The Portuguese ibex (Capra pyrenaica lusitanica) is an extinct subspecies of the Iberian Ibex. It was still numerous until 1800.


English: Portuguese Ibex [2]

German: Portugiesischer Steinbock, Nordwestiberischer Steinbock [6] ((editor’s note: German new spelling rules, K 22: „Man kann einen Bindestrich in unübersichtlichen Zusammensetzungen setzen.“ Accordingly in this case it is advisable to use „Nordwest-Iberischer Steinbock „))

Portuguese: Íbex-português [Wikipedia], Mueyu [2]

Spanish: cabra montés cantábrica, portuguesa cabra montés [Wikipedia]


Capra pyrenaica lusitanica, Franca 1909 [2]

Other (putative) scientific names and synonyms:

Capra lusitanica, Schlegel 1872. North Portugal [3]


The Portuguese Ibex was related to the Pyrenean Ibex and occurred in Northern Portugal and throughout the Spanish provinces of Galicia, Asturias and Cantabria. Until 1800 this subspecies was still numerous. [6]

Iberian Ibexes, which occur today in Peneda-Gerês National Park, Portugal, belong to the subspecies Capra pyrenaica victoriae (Day 1981). [2, 6] They have been introduced from Gredos. Apparently a founder stock was strenghened with animals which escaped from the fenced re-introduction site in Serra do Xurés in Galicia. [2] Since 1998 they have been seen in a developing population (Moco et al. 2006). [6]

Course of extinction

As early as 1870 the form was very rare, and the last herd, consisting only of a few animals, was observed around 1886. In September 1889 a female was caught, however it died three days later. Two more animals were recovered dead in an avalanche. The last Portuguese Ibex died in its Spanish range in 1890 and 1892 in Portugal. The last sighting of a female was made in the vicinity of Lomba de Pau in Serra do Gerês (Maas 2011a). [6]

The main reasons for the disappearance of the Pyrenean and Portuguese Ibex – and the falling numbers of the two other subspecies – was undoubtedly indiscriminate hunting in the 18th and 19th centuries, and the expansion of livestock grazing and agriculture into remote mountain areas. [2] Portuguese Ibex were hunted for their meat, hides, trophies and particularly the bezoar stones, which were sought after in general medicine (Maas 2011a). [6]

Preserved specimens

Sanchez-Hernandez describes the Portuguese Ibex in „Tras las monteses de Sierra Madrona (2010) and shows a photograph of a fine full-mounted male specimen from the museum in Coimbra, Portugal. [2]

The Muséum national d’histoire naturelle, Paris keeps a mounted male [seen by the author]


Only a few measurements are available.

Various authors agree that there is a north-south cline in Iberian Ibex concerning body size, with heavier specimens in the north [2, 3]. Engländer (1986) provides figures of Iberian Ibex subspecies to show that there is a progressive reduction in size from north to south [3] – see table 1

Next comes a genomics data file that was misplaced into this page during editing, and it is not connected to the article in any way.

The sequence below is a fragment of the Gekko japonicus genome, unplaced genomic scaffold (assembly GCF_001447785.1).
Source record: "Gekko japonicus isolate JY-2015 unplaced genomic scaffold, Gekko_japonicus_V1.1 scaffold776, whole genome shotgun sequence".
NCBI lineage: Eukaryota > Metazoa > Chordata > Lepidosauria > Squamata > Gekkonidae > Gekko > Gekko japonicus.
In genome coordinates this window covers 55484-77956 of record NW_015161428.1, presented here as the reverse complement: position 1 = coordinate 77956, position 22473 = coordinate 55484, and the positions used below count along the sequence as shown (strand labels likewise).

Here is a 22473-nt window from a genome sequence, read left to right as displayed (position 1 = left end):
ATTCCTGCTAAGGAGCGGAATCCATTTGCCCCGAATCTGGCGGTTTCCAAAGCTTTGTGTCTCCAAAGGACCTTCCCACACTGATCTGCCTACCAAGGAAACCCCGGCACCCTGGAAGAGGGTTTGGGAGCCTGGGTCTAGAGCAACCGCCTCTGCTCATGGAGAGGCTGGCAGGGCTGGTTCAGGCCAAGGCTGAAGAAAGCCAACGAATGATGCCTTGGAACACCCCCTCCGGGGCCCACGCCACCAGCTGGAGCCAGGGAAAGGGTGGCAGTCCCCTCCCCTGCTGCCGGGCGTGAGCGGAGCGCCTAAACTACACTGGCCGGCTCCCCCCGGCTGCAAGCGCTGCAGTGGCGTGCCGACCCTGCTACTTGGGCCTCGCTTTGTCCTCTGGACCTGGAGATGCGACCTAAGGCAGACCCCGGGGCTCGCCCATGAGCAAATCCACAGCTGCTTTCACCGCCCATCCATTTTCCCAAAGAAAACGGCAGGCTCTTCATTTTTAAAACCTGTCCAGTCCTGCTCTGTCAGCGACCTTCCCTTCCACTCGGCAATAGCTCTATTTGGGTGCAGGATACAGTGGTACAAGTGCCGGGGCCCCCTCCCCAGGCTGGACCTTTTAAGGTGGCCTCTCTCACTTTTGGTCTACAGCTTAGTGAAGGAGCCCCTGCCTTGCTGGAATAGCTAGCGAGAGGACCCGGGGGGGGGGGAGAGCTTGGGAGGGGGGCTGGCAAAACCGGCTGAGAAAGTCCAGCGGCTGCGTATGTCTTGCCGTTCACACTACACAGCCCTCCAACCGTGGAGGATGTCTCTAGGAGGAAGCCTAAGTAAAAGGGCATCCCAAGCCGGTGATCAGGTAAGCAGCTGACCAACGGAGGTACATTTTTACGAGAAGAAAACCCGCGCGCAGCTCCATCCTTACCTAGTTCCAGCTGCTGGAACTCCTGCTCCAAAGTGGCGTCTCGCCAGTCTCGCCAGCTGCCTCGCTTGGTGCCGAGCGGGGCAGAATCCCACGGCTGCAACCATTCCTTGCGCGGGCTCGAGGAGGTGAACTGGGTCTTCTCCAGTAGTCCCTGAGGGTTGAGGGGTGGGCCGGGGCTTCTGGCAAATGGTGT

How the Portuguese Ibex actually fits in this north-south-picture is not clear: Engländer (1986) lists the Portuguese Ibex as the second biggest subspecies [3]. Damm and Franco (2014) write that the Portuguese Ibex was „probably the smallest Ibex on the Iberian Peninsula“. [2] Matschei (2012) concludes that Portuguese Ibex (C. p. lusitanica) and Pyrenean Ibex (C. p. pyrenaica) correspond in size. [6]


Capra pyrenaica lusitanica. Photo: Ralf Bürglin, Muséum national d’histoire naturelle, Paris

Caption at the bottom of the specimen from Muséum national d’histoire naturelle, Paris: „La Serra de Geres_Donné par La Majesté le roi_Portugal en 1856“ . Photo: Ralf Bürglin

Table 1: body lengths of Iberian Ibex subspecies

subspecies scientific name body length (cm)
Pyrenean Ibex C. p. pyrenaica 148,0
Portuguese Ibex C. p. lusitanica 142,0
Victoria Ibex C. p. victoriae 135,5
Hispanic Ibex C. p. hispanica 121,0


head-body: 142 cm [3]

shoulder height: approx. 70 cm [2]

Colouration / Pelage

Matschei (2012) quotes Cabrera (1914) in writing that the pelage of male Portuguese Ibex (C. p. lusitanica) is rather brown with fewer black patterns compared to other subspecies. It resembles the Hispanic Ibex (C. p. hispanica). [6, 2]

Matschei (2012) sees two clines referring pelage contrast in Iberian Ibex, one increasing from south to north, and one increasing from west to north. Therefore he sees the Portuguese and Hispanic forms as the most unremarkable, and the Pyrenean Ibex as the most conspicuous subspecies. [6]

Capra pyrenaica lusitanica. Photo: Ralf Bürglin, Muséum national d’histoire naturelle, Paris


Lydekker (1913) writes about the horns of the Portuguese Ibex: „… apparently less divergent than in other races.“ De la Zubia (1969) says that the horns of the Portuguese Ibex were relatively short with a narrow spread.

Capra pyrenaica lusitanica, male. Photo: Ralf Bürglin, Muséum national d’histoire naturelle, Paris

For Matschei (2012) the Portuguese Ibex differs most conspicuously in horn length and form. He also finds the horns are relatively short and less laterally curved. [6]

Horn length, male: 36 cm (of the typus form);  48 cm (specimen from the Coimbra Museum) [6]

Horn length, female: 18 cm – also very short: [6]

Capra pyrenaica lusitanica; same animal as above. Photo: Ralf Bürglin, Muséum national d’histoire naturelle, Paris

Literature cited

[2] Damm, Gerhard R. and Franco, Nicolás, 2014: The CIC Caprinae Atlas of the World – CIC InternationalCouncil for Game and Wildlife Conservation, Budakeszi, Hungary in cooperation with Rowland Ward Publications RSA (Pty) Ltd., Johannesburg, South Africa

[3] Groves, Colin and Grubb, Peter, 2011: Ungulate Taxonomy. The John Hopkins University Press

[6] Matschei, Christian, 2012: Böcke, Takine & Moschusochsen. Filander Verlag